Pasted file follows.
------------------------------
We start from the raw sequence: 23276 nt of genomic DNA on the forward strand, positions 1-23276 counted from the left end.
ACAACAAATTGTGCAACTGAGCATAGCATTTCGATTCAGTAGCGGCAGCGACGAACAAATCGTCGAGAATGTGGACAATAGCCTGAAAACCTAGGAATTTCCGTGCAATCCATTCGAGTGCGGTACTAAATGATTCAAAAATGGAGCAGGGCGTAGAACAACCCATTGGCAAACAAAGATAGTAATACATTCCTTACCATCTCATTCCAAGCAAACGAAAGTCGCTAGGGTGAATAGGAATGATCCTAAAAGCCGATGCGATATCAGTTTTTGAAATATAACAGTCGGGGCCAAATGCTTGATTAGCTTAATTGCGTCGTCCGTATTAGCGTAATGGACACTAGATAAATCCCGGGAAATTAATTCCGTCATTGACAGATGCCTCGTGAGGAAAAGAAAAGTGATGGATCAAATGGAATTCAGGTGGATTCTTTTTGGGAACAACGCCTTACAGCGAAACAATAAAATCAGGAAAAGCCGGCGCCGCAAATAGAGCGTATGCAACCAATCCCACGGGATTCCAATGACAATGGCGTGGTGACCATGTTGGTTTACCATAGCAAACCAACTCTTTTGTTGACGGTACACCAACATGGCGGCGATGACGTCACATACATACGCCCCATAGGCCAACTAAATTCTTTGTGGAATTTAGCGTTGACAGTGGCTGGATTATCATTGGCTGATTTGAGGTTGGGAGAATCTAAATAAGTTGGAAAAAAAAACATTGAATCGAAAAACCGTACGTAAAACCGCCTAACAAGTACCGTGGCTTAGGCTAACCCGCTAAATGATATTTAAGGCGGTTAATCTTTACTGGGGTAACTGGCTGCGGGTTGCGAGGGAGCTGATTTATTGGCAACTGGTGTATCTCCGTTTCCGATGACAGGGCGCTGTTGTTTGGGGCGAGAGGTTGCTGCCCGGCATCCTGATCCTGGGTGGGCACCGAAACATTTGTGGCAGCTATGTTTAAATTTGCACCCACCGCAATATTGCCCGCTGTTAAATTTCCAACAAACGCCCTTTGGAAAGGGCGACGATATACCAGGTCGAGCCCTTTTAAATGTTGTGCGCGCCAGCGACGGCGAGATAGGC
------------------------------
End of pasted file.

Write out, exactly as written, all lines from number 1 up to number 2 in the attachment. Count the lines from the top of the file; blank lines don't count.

We start from the raw sequence: 23276 nt of genomic DNA on the forward strand, positions 1-23276 counted from the left end.
ACAACAAATTGTGCAACTGAGCATAGCATTTCGATTCAGTAGCGGCAGCGACGAACAAATCGTCGAGAATGTGGACAATAGCCTGAAAACCTAGGAATTTCCGTGCAATCCATTCGAGTGCGGTACTAAATGATTCAAAAATGGAGCAGGGCGTAGAACAACCCATTGGCAAACAAAGATAGTAATACATTCCTTACCATCTCATTCCAAGCAAACGAAAGTCGCTAGGGTGAATAGGAATGATCCTAAAAGCCGATGCGATATCAGTTTTTGAAATATAACAGTCGGGGCCAAATGCTTGATTAGCTTAATTGCGTCGTCCGTATTAGCGTAATGGACACTAGATAAATCCCGGGAAATTAATTCCGTCATTGACAGATGCCTCGTGAGGAAAAGAAAAGTGATGGATCAAATGGAATTCAGGTGGATTCTTTTTGGGAACAACGCCTTACAGCGAAACAATAAAATCAGGAAAAGCCGGCGCCGCAAATAGAGCGTATGCAACCAATCCCACGGGATTCCAATGACAATGGCGTGGTGACCATGTTGGTTTACCATAGCAAACCAACTCTTTTGTTGACGGTACACCAACATGGCGGCGATGACGTCACATACATACGCCCCATAGGCCAACTAAATTCTTTGTGGAATTTAGCGTTGACAGTGGCTGGATTATCATTGGCTGATTTGAGGTTGGGAGAATCTAAATAAGTTGGAAAAAAAAACATTGAATCGAAAAACCGTACGTAAAACCGCCTAACAAGTACCGTGGCTTAGGCTAACCCGCTAAATGATATTTAAGGCGGTTAATCTTTACTGGGGTAACTGGCTGCGGGTTGCGAGGGAGCTGATTTATTGGCAACTGGTGTATCTCCGTTTCCGATGACAGGGCGCTGTTGTTTGGGGCGAGAGGTTGCTGCCCGGCATCCTGATCCTGGGTGGGCACCGAAACATTTGTGGCAGCTATGTTTAAATTTGCACCCACCGCAATATTGCCCGCTGTTAAATTTCCAACAAACGCCCTTTGGAAAGGGCGACGATATACCAGGTCGAGCCCTTTTAAATGTTGTGCGCGCCAGCGACGGCGAGATAGGC